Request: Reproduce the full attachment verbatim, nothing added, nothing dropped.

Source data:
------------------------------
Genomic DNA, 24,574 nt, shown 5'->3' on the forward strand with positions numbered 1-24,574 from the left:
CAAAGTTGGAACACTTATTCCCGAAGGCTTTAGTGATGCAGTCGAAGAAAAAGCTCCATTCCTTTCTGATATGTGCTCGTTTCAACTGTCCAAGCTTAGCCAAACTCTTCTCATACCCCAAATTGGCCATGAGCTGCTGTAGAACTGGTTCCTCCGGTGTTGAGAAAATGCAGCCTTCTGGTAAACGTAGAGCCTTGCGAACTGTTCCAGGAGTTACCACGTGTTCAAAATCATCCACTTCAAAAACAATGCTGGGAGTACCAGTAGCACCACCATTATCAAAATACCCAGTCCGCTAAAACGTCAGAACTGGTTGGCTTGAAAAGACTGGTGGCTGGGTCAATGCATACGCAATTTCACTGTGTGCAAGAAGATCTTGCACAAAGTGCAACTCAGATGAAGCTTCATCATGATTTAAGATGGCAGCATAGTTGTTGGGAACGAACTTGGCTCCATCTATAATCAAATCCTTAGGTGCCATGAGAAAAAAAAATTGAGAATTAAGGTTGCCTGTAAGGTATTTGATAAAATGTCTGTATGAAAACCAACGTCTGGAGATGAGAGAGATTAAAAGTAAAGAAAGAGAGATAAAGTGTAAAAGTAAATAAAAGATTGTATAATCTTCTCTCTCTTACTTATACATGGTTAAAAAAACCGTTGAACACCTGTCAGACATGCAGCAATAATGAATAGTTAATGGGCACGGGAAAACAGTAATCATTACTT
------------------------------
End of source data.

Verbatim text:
Genomic DNA, 24,574 nt, shown 5'->3' on the forward strand with positions numbered 1-24,574 from the left:
CAAAGTTGGAACACTTATTCCCGAAGGCTTTAGTGATGCAGTCGAAGAAAAAGCTCCATTCCTTTCTGATATGTGCTCGTTTCAACTGTCCAAGCTTAGCCAAACTCTTCTCATACCCCAAATTGGCCATGAGCTGCTGTAGAACTGGTTCCTCCGGTGTTGAGAAAATGCAGCCTTCTGGTAAACGTAGAGCCTTGCGAACTGTTCCAGGAGTTACCACGTGTTCAAAATCATCCACTTCAAAAACAATGCTGGGAGTACCAGTAGCACCACCATTATCAAAATACCCAGTCCGCTAAAACGTCAGAACTGGTTGGCTTGAAAAGACTGGTGGCTGGGTCAATGCATACGCAATTTCACTGTGTGCAAGAAGATCTTGCACAAAGTGCAACTCAGATGAAGCTTCATCATGATTTAAGATGGCAGCATAGTTGTTGGGAACGAACTTGGCTCCATCTATAATCAAATCCTTAGGTGCCATGAGAAAAAAAAATTGAGAATTAAGGTTGCCTGTAAGGTATTTGATAAAATGTCTGTATGAAAACCAACGTCTGGAGATGAGAGAGATTAAAAGTAAAGAAAGAGAGATAAAGTGTAAAAGTAAATAAAAGATTGTATAATCTTCTCTCTCTTACTTATACATGGTTAAAAAAACCGTTGAACACCTGTCAGACATGCAGCAATAATGAATAGTTAATGGGCACGGGAAAACAGTAATCATTACTT